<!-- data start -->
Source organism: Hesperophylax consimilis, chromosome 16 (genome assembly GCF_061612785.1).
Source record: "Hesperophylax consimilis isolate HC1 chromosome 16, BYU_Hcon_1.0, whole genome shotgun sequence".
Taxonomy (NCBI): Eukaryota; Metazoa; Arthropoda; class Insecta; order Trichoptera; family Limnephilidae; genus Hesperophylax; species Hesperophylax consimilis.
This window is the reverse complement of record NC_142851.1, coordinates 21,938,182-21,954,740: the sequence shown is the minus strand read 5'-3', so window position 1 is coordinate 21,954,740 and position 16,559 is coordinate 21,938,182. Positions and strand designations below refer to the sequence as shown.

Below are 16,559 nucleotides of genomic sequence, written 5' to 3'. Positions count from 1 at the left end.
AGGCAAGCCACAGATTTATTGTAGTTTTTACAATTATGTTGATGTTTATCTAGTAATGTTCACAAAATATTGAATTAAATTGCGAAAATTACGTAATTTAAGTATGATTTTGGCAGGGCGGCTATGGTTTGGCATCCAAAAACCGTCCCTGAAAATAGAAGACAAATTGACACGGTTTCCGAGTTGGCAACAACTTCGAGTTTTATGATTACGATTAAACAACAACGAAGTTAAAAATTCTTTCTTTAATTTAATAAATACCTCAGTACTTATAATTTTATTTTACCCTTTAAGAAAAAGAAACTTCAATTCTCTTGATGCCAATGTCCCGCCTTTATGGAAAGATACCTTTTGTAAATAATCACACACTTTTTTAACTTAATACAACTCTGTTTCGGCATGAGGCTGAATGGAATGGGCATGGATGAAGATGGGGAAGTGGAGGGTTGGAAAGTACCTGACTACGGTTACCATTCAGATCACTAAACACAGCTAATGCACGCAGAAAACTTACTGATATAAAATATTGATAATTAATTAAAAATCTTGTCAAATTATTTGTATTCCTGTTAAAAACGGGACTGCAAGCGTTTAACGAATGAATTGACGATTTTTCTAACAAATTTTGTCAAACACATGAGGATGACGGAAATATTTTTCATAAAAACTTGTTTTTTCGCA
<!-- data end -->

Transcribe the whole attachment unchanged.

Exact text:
Source organism: Hesperophylax consimilis, chromosome 16 (genome assembly GCF_061612785.1).
Source record: "Hesperophylax consimilis isolate HC1 chromosome 16, BYU_Hcon_1.0, whole genome shotgun sequence".
Taxonomy (NCBI): Eukaryota; Metazoa; Arthropoda; class Insecta; order Trichoptera; family Limnephilidae; genus Hesperophylax; species Hesperophylax consimilis.
This window is the reverse complement of record NC_142851.1, coordinates 21,938,182-21,954,740: the sequence shown is the minus strand read 5'-3', so window position 1 is coordinate 21,954,740 and position 16,559 is coordinate 21,938,182. Positions and strand designations below refer to the sequence as shown.

Below are 16,559 nucleotides of genomic sequence, written 5' to 3'. Positions count from 1 at the left end.
AGGCAAGCCACAGATTTATTGTAGTTTTTACAATTATGTTGATGTTTATCTAGTAATGTTCACAAAATATTGAATTAAATTGCGAAAATTACGTAATTTAAGTATGATTTTGGCAGGGCGGCTATGGTTTGGCATCCAAAAACCGTCCCTGAAAATAGAAGACAAATTGACACGGTTTCCGAGTTGGCAACAACTTCGAGTTTTATGATTACGATTAAACAACAACGAAGTTAAAAATTCTTTCTTTAATTTAATAAATACCTCAGTACTTATAATTTTATTTTACCCTTTAAGAAAAAGAAACTTCAATTCTCTTGATGCCAATGTCCCGCCTTTATGGAAAGATACCTTTTGTAAATAATCACACACTTTTTTAACTTAATACAACTCTGTTTCGGCATGAGGCTGAATGGAATGGGCATGGATGAAGATGGGGAAGTGGAGGGTTGGAAAGTACCTGACTACGGTTACCATTCAGATCACTAAACACAGCTAATGCACGCAGAAAACTTACTGATATAAAATATTGATAATTAATTAAAAATCTTGTCAAATTATTTGTATTCCTGTTAAAAACGGGACTGCAAGCGTTTAACGAATGAATTGACGATTTTTCTAACAAATTTTGTCAAACACATGAGGATGACGGAAATATTTTTCATAAAAACTTGTTTTTTCGCA